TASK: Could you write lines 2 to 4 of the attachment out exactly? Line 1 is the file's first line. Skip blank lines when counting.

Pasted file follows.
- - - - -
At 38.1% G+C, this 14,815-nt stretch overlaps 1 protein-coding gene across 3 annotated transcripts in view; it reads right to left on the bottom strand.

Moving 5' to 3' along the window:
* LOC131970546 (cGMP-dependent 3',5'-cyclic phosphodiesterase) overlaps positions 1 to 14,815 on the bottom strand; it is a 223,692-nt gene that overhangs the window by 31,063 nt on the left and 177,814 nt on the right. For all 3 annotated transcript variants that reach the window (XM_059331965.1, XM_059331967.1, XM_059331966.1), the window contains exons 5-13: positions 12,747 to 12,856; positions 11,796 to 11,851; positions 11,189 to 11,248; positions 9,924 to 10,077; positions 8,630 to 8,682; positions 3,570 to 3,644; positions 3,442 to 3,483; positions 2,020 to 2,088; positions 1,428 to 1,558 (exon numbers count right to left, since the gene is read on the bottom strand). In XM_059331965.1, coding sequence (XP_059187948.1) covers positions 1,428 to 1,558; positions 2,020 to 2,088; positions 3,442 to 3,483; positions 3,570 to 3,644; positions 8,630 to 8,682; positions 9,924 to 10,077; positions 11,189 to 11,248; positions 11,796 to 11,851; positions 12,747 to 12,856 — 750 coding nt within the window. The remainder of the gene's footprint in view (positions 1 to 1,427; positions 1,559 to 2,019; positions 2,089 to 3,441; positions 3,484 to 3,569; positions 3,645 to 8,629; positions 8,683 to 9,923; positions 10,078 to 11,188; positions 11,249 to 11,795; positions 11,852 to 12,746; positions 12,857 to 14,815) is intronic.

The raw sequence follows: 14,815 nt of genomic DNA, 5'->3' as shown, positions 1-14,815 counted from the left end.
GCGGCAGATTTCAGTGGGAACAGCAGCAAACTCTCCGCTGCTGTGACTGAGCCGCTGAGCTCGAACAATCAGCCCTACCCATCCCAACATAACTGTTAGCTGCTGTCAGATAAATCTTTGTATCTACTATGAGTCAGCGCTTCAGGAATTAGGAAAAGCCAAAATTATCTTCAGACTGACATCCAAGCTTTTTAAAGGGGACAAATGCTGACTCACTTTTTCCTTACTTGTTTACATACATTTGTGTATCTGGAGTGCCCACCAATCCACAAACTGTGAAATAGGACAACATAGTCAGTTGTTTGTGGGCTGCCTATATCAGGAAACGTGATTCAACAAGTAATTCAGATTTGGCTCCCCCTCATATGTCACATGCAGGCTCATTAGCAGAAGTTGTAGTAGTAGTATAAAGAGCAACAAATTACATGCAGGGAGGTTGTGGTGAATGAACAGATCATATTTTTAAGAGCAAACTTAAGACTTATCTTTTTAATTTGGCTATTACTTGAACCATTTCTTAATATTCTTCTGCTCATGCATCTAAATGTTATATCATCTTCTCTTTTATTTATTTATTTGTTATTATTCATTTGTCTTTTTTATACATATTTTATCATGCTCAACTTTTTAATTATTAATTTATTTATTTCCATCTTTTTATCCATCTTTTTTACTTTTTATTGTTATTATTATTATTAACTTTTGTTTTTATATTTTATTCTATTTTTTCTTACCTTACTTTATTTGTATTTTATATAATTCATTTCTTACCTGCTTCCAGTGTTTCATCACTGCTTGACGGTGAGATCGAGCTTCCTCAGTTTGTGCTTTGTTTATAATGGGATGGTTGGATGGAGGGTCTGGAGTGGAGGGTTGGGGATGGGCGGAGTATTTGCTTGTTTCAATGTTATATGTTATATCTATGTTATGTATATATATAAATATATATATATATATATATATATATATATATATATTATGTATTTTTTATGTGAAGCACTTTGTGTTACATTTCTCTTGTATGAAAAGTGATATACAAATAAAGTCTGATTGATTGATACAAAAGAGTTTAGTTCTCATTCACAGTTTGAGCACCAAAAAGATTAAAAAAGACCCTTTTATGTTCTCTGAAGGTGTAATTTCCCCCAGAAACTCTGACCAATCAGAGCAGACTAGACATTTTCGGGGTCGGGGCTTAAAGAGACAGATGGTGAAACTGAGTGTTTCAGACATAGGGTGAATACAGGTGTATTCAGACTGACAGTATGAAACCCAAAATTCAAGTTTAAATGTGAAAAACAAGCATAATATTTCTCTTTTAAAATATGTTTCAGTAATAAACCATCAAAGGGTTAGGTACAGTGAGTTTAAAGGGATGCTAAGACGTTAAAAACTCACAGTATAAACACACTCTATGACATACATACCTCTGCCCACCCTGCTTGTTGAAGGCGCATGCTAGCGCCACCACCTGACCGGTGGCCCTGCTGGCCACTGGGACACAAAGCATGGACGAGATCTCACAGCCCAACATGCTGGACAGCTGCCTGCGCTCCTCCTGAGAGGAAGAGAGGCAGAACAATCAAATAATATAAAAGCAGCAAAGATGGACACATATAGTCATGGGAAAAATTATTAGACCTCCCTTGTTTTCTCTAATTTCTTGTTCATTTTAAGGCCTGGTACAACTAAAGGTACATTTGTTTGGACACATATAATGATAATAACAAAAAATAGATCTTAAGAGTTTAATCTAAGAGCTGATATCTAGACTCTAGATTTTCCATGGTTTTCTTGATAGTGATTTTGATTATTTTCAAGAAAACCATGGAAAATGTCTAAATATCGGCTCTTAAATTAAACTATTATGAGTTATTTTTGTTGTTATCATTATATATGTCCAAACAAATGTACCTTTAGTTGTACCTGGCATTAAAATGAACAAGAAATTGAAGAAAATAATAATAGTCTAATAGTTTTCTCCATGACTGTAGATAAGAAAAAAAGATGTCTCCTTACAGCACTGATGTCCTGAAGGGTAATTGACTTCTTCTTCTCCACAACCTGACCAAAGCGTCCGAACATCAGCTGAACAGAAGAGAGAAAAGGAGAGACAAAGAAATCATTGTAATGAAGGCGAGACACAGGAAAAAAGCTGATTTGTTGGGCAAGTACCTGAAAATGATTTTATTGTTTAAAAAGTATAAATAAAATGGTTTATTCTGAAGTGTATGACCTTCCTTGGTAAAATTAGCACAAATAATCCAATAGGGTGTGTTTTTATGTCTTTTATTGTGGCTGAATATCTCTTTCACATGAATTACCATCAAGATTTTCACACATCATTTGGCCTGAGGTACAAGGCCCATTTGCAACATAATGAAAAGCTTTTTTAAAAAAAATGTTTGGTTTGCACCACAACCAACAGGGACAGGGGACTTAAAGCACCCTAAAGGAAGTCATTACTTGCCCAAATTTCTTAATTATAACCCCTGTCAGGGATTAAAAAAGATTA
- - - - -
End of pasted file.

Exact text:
Moving 5' to 3' along the window:
* LOC131970546 (cGMP-dependent 3',5'-cyclic phosphodiesterase) overlaps positions 1 to 14,815 on the bottom strand; it is a 223,692-nt gene that overhangs the window by 31,063 nt on the left and 177,814 nt on the right. For all 3 annotated transcript variants that reach the window (XM_059331965.1, XM_059331967.1, XM_059331966.1), the window contains exons 5-13: positions 12,747 to 12,856; positions 11,796 to 11,851; positions 11,189 to 11,248; positions 9,924 to 10,077; positions 8,630 to 8,682; positions 3,570 to 3,644; positions 3,442 to 3,483; positions 2,020 to 2,088; positions 1,428 to 1,558 (exon numbers count right to left, since the gene is read on the bottom strand). In XM_059331965.1, coding sequence (XP_059187948.1) covers positions 1,428 to 1,558; positions 2,020 to 2,088; positions 3,442 to 3,483; positions 3,570 to 3,644; positions 8,630 to 8,682; positions 9,924 to 10,077; positions 11,189 to 11,248; positions 11,796 to 11,851; positions 12,747 to 12,856 — 750 coding nt within the window. The remainder of the gene's footprint in view (positions 1 to 1,427; positions 1,559 to 2,019; positions 2,089 to 3,441; positions 3,484 to 3,569; positions 3,645 to 8,629; positions 8,683 to 9,923; positions 10,078 to 11,188; positions 11,249 to 11,795; positions 11,852 to 12,746; positions 12,857 to 14,815) is intronic.

The raw sequence follows: 14,815 nt of genomic DNA, 5'->3' as shown, positions 1-14,815 counted from the left end.